Monday, September 29, 2008

And no one spoke English

It’s no secret that my Arabic is less than phenomenal, especially to me. And to anyone who talks to me.

So when I have to go out and run errands on my own I get a little bit nervous about what I’ll encounter. Today Andrew sent Rachel and me to the downtown campus to get the reading packets for his class on Palestinian issues. He had the readings for the first two weeks but the readings for the rest of the semester weren’t in the copy center until this week.

Since we’re going out of town tomorrow and he needs to do next week’s reading while we’re on vacation he needed to get the readings today. Unfortunately he was due to be stuck on the new campus all day long, so instead Rachel and I went to pick them up for him.

First I was worried about the metro.

“Don’t worry,” said Andrew, “You don’t even have to say anything. Just hand the ticket guy a pound and he’ll give you a ticket.”

With that aside, I started worrying about what I’d do at the copy center.

“Don’t worry,” said Andrew, “The guy who works there speaks really great English. You shouldn’t have a problem.”

With that aside, I started worrying exactly about how to get out of the metro station (Sadat station is rather confusing—it took Andrew two weeks to find how to exit out by AUC campus) and from there to the copy center. Andrew drew me some fabulous maps that worked kind of like Snake. He ran out of paper so he continued at the top of the paper; it was kind of hard to follow, but really a fabulous map. I’ve never been any good at Snake, anyway.

He even wrote out his course name so that I wouldn’t forget it. Isn’t he thoughtful?

This morning Rachel woke me up bright and early and we got ready to go. I wanted to get downtown while Andrew was between classes so that I could phone him, just in case. And of course there was a just-in-case.

I survived the first just-in-case on my own but only because all it took on my part was repetitive use of the word no. I had Rachel strapped in the front carrier for ease of transportation. I can’t even begin to imagine what taking a stroller on the metro would be like. To my understanding, babies are free to take on the metro, whether they’re in a stroller or not. We’ve never paid for Rachel before and I’ve never seen anyone else pay for a baby.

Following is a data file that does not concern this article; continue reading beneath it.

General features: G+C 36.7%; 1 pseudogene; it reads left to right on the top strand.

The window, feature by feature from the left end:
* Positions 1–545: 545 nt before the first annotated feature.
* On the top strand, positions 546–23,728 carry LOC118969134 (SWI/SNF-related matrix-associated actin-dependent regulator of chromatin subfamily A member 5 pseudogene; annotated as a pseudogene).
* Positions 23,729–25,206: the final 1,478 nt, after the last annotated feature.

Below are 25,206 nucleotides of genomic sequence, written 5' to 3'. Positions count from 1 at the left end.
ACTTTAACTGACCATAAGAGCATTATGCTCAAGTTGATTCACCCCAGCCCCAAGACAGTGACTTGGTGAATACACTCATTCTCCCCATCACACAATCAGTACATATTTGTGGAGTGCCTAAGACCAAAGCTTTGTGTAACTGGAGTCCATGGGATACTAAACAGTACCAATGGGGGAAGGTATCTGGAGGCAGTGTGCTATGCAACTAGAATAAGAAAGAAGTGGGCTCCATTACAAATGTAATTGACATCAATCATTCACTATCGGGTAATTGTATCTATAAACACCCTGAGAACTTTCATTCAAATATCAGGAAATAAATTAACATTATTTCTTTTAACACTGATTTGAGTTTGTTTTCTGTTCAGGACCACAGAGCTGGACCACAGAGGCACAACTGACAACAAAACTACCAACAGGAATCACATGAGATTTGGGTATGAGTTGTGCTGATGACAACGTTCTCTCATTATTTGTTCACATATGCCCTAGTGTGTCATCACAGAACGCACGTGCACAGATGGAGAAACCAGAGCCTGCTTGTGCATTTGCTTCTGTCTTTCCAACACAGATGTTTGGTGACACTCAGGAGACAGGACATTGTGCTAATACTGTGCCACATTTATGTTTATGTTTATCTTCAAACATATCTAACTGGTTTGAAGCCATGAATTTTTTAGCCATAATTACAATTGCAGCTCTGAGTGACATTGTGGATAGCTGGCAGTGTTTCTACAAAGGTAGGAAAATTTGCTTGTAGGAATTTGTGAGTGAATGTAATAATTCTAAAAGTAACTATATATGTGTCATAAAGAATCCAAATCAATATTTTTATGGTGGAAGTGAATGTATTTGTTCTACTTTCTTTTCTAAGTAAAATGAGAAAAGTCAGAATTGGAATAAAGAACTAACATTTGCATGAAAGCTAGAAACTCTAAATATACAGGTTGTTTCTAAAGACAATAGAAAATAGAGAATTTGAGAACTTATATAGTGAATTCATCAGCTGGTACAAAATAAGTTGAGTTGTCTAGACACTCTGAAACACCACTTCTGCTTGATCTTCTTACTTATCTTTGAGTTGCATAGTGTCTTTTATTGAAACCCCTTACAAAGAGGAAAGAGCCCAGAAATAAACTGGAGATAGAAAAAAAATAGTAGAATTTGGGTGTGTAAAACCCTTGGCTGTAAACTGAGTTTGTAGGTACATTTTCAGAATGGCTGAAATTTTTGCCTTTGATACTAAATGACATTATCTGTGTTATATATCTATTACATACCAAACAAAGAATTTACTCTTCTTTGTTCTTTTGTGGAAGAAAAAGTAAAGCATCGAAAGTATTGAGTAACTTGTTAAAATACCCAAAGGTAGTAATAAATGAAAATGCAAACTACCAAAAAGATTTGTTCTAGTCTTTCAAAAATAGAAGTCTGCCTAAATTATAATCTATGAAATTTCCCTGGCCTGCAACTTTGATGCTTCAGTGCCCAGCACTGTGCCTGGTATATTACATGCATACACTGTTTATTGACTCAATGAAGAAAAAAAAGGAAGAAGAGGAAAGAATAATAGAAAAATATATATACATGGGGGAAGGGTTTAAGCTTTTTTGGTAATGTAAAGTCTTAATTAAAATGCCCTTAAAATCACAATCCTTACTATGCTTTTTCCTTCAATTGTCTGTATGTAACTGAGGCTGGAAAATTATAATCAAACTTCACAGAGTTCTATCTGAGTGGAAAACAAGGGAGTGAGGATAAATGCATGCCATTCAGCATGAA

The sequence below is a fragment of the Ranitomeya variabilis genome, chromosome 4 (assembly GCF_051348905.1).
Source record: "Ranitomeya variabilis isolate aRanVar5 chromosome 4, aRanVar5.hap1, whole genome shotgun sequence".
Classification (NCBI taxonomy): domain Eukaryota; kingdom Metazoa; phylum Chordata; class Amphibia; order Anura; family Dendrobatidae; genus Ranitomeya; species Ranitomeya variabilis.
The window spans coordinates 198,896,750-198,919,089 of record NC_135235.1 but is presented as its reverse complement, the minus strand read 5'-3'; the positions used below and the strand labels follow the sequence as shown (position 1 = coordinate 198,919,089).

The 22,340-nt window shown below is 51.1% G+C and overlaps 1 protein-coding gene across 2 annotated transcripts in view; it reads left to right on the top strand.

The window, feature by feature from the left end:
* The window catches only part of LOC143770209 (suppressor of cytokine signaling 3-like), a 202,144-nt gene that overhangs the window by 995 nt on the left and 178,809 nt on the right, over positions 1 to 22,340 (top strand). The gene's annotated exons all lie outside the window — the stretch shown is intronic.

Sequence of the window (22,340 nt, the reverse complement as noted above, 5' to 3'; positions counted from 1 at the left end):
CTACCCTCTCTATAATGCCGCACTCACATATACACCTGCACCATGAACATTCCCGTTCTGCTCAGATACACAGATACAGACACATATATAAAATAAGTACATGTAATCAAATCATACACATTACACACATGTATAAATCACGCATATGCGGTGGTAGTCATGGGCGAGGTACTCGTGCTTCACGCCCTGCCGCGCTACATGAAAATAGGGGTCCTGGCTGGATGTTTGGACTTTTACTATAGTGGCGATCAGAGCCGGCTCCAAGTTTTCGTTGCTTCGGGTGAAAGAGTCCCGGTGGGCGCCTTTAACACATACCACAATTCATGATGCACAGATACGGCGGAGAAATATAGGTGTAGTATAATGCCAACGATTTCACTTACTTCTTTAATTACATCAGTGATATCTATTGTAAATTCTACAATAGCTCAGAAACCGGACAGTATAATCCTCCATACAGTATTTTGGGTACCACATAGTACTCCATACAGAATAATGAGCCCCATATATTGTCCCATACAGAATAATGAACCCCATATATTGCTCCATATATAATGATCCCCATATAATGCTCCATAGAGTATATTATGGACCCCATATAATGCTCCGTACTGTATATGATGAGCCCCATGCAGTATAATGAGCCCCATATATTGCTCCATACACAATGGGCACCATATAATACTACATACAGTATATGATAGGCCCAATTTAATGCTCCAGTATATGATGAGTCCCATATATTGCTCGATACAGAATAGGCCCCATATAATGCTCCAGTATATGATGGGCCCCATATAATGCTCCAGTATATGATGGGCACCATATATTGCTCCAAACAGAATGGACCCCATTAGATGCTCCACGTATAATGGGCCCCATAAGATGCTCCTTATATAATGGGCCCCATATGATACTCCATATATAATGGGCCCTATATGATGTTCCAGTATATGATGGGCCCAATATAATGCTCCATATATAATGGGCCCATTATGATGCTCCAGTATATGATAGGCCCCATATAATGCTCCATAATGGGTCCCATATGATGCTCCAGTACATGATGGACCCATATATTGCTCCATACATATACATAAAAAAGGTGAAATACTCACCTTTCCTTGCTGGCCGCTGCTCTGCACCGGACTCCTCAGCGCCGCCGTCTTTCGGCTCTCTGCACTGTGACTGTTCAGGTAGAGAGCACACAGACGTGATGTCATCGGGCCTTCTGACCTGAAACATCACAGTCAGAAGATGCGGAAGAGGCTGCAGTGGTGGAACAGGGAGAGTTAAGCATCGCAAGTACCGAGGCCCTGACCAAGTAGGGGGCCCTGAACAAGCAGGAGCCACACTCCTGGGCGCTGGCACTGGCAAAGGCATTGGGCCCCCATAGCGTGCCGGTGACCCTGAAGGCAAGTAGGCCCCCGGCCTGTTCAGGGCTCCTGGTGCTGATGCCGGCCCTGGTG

I walked up to the window and handed the man a pound. He stared back at me.

“Wahid, min fudlik,” I said, “One, please.”

Again he just stared at me. So I repeated myself, “Wahid…”

This time he shook his head and held up two fingers, “Ithnein,” he said, “Two.”

“Laay?” I asked.

He caught on that I didn’t speak a lot of Arabic so he spoke simply, “Inti wa hia.” He pointed from me to Rachel.

“La,” I told him, “Wahid, bas. Hia tifla.” No. Just one. She’s a baby.

“Ithnein,” he insisted.

“La, wahid.”

We went back and forth for a while—long enough to miss a train or two—until he started laughing and handed me a ticket. I didn’t thank him and went on my way.

We got to downtown and made our way to the bookstore without a problem. When we go there, however, the man who speaks good English wasn’t in. His assistant was, though. She speaks English about as well as I speak Arabic, I think, and we struggled together.

Somehow we were able to communicate what packet I wanted to purchase but she wouldn’t sell it to me and wanted me to fill out a form…in Arabic. So I called Andrew to translate for us. It ended up happily enough. She copied it off for us right then while Rachel and I played our own little version of “I Spy.”

I had just finished pointing out everything that was blue and was in the middle of pointing out everything yellow when the non-English speaking copy center worker came up and asked me if I wanted “everything” for the semester.

“Koula haga?” she asked.

There’s no way I could have told her anything else, so I just affirmed, “Ayawa.”

In fifteen minutes, Rachel and I were out of there. I felt like I was going to fall over. I was carrying the equivalent of 3 or 4 reams of paper, the diaper bag, and Rachel, who by this time was a very sleepy baby. The walk to the metro was short but taxing. I probably looked exhausted when I stumbled onto the car because a kind, elderly man kicked his seat companion out and offered it to me. He had to shoo a few people away before I finally made it back to him and sat down, with Rachel and the diaper bag (full of paper) on my lap, and a bag of paper between my feet.

The nice old man tried to make conversation. But he didn’t speak English, so our conversation died off fairly quickly after a few niceties. Rachel fell asleep about half way home. It was quite a relaxing ride. I was surrounded by sleeping, elderly gentlemen with a sleeping baby on my lap. Probably the best metro ride I’ve had so far. Maybe, if I learned more Arabic, I could actually stand to go out and do things on my own more often.


  1. :) Nah, you just have to learn to always associate with nice, elderly, sleepy people and it will all be fine...

  2. I am wondering if you really needed all that paper you carried back, or if she gave you too much.